History has repeatedly demonstrated that Russia and China will remain strategic competitors regardless of their many shared interests. However, since 2014, the combination of low oil prices and targeted sanctions by the United States and European Union have significantly restricted Russia’s plans to develop Arctic oil and natural gas. Without access to key technologies from these countries and international financing, Arctic greenfield projects will not likely be realized. Despite Russian concerns over China’s long-term ambitions regarding the Arctic’s global commons, China is positioning itself as an indispensable partner in the development of Russia’s Arctic zone.

Nowhere is this more evident than with the Yamal liquefied natural gas (LNG) project, which symbolizes the growing asymmetry in the energy relationship between Russia and China. Located deep within Russia’s Arctic zone, the project has been subject to sanctions targeting Arctic development generally and Novatek specifically. As a result, the project’s ability to move forward has been largely dependent on China’s participation throughout the value chain, including as an upstream equity partner, strategic investor, lender of last resort, LNG buyer, tanker operator, and even equipment supplier.

Chinese investors hold a combined 29.9% equity position in Yamal LNG.[6] Under a deal struck in 2015, China’s Silk Road Fund secured LNG cargoes from the project through a 9.9% equity stake for $1.4 billion and a fifteen-year loan for 730 million euros. China National Petroleum Corporation (CNPC) acquired a 20.0% equity stake in 2013 for an undisclosed amount. The remaining stakeholders are Novatek (50.1%) and Total (20.0%). The $27.5 billion project was ultimately saved from the impact of sanctions by China’s state “policy” banks that have agreed to provide $12.2 billion as part of two fifteen-year loans from the Export-Import Bank of China ($10.7 billion) and China Development Bank ($1.5 billion).[7]

Meanwhile, exactly how much Yamal LNG is destined for final delivery to China is uncertain. Yamal’s three LNG trains are expected to produce 16.5 million tonnes per year (mtpa) by 2020, with the first 5.5 mtpa train planned for start-up in 2017.[8] Nearly 96% of future cargoes are presold under long-term year contracts: Total Gas and Power (4.0 mtpa), CNPC (3.0 mtpa), Novatek Gas and Power (2.4 mtpa), Spain’s Gas Natural Fenosa (2.5 mtpa), and Gazprom Marketing and Trading Singapore (2.9 mtpa).[9] Approximately, 86% percent of these cargoes are expected to be delivered to Asia-Pacific markets.[10] Some cargoes will likely be sold on European and Middle East markets, while other Asia-bound cargoes will find their way to Japan and South Korea, as well as to growing markets in South Asia and Southeast Asia.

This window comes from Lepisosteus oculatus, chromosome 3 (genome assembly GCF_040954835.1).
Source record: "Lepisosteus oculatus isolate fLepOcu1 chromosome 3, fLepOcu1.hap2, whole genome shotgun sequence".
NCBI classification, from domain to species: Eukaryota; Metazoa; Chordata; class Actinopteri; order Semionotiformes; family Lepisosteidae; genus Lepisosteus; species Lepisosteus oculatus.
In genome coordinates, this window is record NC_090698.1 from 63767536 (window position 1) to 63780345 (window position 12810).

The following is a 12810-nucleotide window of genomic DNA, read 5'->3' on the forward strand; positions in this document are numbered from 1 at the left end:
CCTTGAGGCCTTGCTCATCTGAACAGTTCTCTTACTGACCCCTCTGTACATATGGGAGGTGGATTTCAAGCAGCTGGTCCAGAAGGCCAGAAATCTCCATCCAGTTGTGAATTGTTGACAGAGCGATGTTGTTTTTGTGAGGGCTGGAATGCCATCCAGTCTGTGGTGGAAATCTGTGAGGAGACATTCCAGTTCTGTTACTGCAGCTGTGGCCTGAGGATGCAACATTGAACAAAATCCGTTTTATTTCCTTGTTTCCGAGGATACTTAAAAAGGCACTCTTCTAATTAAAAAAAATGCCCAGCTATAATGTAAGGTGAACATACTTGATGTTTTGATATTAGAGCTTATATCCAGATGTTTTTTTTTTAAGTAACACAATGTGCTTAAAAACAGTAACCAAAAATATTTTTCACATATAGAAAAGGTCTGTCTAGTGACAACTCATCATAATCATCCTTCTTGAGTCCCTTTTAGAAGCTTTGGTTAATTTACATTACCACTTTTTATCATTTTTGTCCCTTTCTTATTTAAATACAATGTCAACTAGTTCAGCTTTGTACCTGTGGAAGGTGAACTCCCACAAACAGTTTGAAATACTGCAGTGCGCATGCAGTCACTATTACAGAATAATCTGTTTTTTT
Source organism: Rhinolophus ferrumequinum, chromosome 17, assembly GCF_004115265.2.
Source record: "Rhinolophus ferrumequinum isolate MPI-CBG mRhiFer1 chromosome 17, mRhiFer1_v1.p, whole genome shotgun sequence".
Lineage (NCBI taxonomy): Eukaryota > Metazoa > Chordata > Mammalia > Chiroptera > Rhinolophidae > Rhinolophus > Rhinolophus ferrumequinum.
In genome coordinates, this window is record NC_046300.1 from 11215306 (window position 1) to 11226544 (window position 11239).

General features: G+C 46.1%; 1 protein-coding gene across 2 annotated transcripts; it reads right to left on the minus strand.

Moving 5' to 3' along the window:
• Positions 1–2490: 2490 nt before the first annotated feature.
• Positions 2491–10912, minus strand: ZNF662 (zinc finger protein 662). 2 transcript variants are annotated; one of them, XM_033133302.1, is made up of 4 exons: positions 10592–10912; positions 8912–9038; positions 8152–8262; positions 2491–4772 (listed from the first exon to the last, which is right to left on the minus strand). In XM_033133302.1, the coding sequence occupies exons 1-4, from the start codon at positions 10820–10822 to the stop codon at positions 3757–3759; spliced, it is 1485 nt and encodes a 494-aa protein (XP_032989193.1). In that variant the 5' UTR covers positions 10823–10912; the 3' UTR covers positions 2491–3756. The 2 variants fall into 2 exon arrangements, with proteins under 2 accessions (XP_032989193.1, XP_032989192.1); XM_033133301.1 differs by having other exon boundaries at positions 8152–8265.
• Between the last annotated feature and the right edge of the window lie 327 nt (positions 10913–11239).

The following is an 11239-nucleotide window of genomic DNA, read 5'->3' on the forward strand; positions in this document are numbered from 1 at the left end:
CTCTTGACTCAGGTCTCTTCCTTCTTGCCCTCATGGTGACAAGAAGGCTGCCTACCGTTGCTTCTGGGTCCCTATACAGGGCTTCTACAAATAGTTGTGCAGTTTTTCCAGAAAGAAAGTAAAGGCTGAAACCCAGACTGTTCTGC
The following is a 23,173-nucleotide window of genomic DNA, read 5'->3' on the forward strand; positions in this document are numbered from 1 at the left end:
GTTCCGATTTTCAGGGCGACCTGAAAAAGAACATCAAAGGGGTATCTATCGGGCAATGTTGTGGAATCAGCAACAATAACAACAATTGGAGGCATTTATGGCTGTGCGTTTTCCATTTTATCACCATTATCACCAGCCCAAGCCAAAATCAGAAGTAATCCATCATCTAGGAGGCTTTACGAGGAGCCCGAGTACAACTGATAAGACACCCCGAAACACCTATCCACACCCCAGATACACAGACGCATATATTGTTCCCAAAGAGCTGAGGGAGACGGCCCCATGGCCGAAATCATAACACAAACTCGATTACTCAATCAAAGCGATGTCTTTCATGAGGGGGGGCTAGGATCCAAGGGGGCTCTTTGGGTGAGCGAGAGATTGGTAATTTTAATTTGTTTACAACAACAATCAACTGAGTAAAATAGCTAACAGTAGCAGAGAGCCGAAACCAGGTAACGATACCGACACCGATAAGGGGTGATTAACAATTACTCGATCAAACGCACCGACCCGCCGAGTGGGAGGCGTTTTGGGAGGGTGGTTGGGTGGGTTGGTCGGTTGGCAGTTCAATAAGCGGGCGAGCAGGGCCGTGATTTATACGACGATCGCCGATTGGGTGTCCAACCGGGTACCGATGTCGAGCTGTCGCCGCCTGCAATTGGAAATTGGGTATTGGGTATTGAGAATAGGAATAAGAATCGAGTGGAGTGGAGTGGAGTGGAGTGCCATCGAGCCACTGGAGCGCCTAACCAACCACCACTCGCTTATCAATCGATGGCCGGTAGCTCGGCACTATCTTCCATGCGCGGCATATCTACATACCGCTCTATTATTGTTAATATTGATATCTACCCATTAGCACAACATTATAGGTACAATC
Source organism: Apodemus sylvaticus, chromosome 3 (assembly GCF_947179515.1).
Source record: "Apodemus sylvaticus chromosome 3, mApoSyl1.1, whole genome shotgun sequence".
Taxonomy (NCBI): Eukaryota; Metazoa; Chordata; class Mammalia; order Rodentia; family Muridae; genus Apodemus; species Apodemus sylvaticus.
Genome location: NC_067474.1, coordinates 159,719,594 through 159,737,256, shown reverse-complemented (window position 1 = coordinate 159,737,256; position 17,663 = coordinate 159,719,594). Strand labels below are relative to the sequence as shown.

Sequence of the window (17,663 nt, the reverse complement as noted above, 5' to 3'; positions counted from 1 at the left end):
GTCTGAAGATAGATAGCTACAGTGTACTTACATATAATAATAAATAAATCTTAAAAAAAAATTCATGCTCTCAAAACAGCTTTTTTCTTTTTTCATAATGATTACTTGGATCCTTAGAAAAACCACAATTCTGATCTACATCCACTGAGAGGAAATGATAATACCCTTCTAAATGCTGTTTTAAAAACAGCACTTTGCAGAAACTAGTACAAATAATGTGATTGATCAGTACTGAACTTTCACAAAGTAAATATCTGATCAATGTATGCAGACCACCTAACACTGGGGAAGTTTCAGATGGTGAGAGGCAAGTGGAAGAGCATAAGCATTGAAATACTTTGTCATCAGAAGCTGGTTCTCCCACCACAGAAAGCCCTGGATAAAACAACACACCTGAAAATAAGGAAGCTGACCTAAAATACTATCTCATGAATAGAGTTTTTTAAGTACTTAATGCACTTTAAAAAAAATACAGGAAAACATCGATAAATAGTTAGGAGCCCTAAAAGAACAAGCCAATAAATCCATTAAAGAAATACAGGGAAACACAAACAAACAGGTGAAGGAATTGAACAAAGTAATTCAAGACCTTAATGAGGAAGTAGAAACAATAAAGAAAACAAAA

To deliver this Arctic gas to global markets, fifteen ARC-7-class icebreaking LNG carriers are being constructed by Daewoo Shipbuilding and Marine Engineering. Nine of these will be operated by joint ventures involving Chinese companies: six will be operated by Teekay LNG and China LNG Shipping (Holdings), and three by Mitsui OSK Lines and China Shipping (Group). With one cargo loaded every 38 hours on average, each tanker is expected to make about fourteen voyages per year: four to five via the summer route and nine to ten via the winter route.[11]

While Yamal LNG will be shipped year-round, even these special tankers will only be able to safely and reliably transit the Northern Sea Route east to Asia from June to November. Known as the summer route, the voyage from Yamal to Shanghai is approximately 4,900 nm and takes 16.5 days. In comparison, the route from the Persian Gulf to Shanghai is about 5,600 nm and 15.5 days. For the remainder of the year, LNG will be shipped west to Europe via the so-called winter route. From there, most cargoes will be transshipped to Asia via the Suez Canal, extending the voyage from Yamal to Shanghai to 13,700 nm.[12]

New Model for Arctic Development?